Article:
25th of October is World Pasta Day, a celebration of pasta brought into existence by the World Pasta Congress held in Rome in 1995, with the purpose of promoting this staple ingredient of Mediterranean cuisine.
This question posed by this year’s edition is: “What is pasta going to look like in 30 years?”
Another question which may well have been asked however is, what is pasta anyway?
With many cheap pasta brands out there – often made with soft wheat flour rather than 100% durum - the question of what can and what cannot be considered pasta under Italian law is increasingly being asked.
Italian Purity Pasta Law (Italian Decree of 26 July 2017)
It goes without saying that, when it comes to pasta, Italy leads the world and the “Made in Italy” mark is synonymous with quality food. In fact, Italian food is most exposed to food fraud, as reported in the last Food Fraud Report published by FOCOS. This is why Italy has been more concerned than other countries to introduce laws aimed at protecting one of its most iconic dishes.
The first Italian law governing pasta dates back to 4 July 1967, and was a “Regulation for the manufacturing and marketing of cereals, milling products, bread and pasta”.
Later amendments were made to this law in order to comply with EU Regulations aimed at introducing specific information to food labelling, including the origin of the main ingredients.
In particular, at the EU level, EU Regulation No 1169/2011 on the provision of food information to consumers, stipulates that the country of origin labelling regime is mandatory only for specific foods or categories of food, such as honey, fruit and vegetables, fish (not fish products), beef and beef products, olive oil, wine, eggs and imported poultry.
These provisions however fail to provide satisfactory solutions as consumers increasingly demand more information about the origins of their food. Furthermore, they are likely to allow the inclusion of misleading information on food labels as well as food fraud.
For these reasons, in 2017 Italy adopted a Decree (26 July 2017, No. 191/2017) aimed at including the country of origin of primary ingredients on all types of durum wheat pasta labels. This measure has experimental character until 30 September 2020 and its effects will cease when rules at EU level are adopted.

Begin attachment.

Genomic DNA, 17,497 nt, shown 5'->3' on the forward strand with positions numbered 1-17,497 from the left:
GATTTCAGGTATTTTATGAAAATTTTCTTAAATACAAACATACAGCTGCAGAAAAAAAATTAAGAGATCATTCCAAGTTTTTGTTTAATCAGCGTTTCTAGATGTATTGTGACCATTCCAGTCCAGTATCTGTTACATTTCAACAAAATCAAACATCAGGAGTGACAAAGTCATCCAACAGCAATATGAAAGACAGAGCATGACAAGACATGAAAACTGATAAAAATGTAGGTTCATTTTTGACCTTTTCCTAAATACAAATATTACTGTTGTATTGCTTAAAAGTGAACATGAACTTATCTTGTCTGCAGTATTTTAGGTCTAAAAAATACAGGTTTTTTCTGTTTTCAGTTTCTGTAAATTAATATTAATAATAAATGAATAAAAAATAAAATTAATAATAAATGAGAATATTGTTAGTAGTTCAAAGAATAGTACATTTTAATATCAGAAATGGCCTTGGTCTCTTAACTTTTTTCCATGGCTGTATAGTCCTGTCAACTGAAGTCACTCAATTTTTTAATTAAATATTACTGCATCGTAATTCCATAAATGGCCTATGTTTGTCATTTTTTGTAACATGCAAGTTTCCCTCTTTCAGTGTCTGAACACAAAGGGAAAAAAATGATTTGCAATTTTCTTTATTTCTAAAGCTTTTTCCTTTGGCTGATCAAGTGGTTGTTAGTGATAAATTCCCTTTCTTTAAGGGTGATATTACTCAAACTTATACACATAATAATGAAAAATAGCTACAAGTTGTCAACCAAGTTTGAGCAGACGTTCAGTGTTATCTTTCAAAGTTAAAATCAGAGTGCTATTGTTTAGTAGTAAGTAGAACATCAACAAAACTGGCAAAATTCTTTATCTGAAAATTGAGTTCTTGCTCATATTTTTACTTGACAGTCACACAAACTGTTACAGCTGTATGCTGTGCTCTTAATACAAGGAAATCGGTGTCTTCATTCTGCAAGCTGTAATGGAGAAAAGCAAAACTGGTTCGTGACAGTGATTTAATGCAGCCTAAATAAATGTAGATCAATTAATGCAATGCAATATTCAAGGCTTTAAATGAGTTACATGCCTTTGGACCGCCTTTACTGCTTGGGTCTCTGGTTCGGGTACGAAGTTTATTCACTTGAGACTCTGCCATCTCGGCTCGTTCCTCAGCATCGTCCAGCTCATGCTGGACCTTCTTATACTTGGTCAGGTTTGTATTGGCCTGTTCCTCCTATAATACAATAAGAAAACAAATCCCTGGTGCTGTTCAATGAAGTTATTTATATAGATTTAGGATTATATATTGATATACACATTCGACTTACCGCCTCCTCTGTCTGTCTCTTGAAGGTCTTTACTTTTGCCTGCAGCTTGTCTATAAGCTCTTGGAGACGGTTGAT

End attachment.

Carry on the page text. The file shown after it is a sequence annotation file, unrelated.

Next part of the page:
According to Art. 1 of the Decree, the new legislation will apply to domestic producers of all types of durum wheat pasta but not to fresh and stabilised pasta nor to milling products and pasta destined for exportation to other EU Member States, providing that they are not harmful and the manufacturer sends in advance a registered letter to the Agriculture and Forestry Ministry.
The label of dry pasta shall indicate: a) the country of cultivation of wheat, and b) the country of the flour.
If those operations are realized in more than one country, the origin can be indicated by adding the wordings: “EU”; “non EU”; “EU and non-EU”. However, if at least 50% of the durum wheat has been cultivated in one country, it is possible to indicate the name of this country followed by “other EU and/or non-EU countries".
Failing to provide this information is punishable with a fine of up to €9,500.
Although this Decree was immediately challenged by a number of Italian pasta producers who feared it would mean further expense in pasta production, its validity has been upheld by the Italian Administrative Court.
Future guidelines from the EU Commission
Off the back of successful campaigns such as the European Citizens' Initiative ‘Eat ORIGINal! Unmask your food, it is likely that pasta won’t be the only food stuff that needs to begin highlighting information on the origins of ingredients. The petition, which ended earlier in October, was launched by the Italian Farmers Union, Coldiretti, and backed by a group of eleven partner organizations within the EU in countries including France, Greece, Spain, Portugal, the Czech Republic and Poland). Its main purpose was to highlight consumers` demands for more transparency on the content and composition of food products circulating in the EU.
As required by the European Citizens' Initiative Regulation, the petition has been signed by more than one million of citizens, representing at least one quarter of EU Member States. Thus, within the next three months, the European Commission will need to consider a legislative proposal to adopt measures similar to those taken by pasta producers for all food products valid through the EU market.
Although the Commission isn’t obliged to follow the request, it will nevertheless be required to explain its reasoning.
It will be interesting to follow this matter to find out which approach will be taken.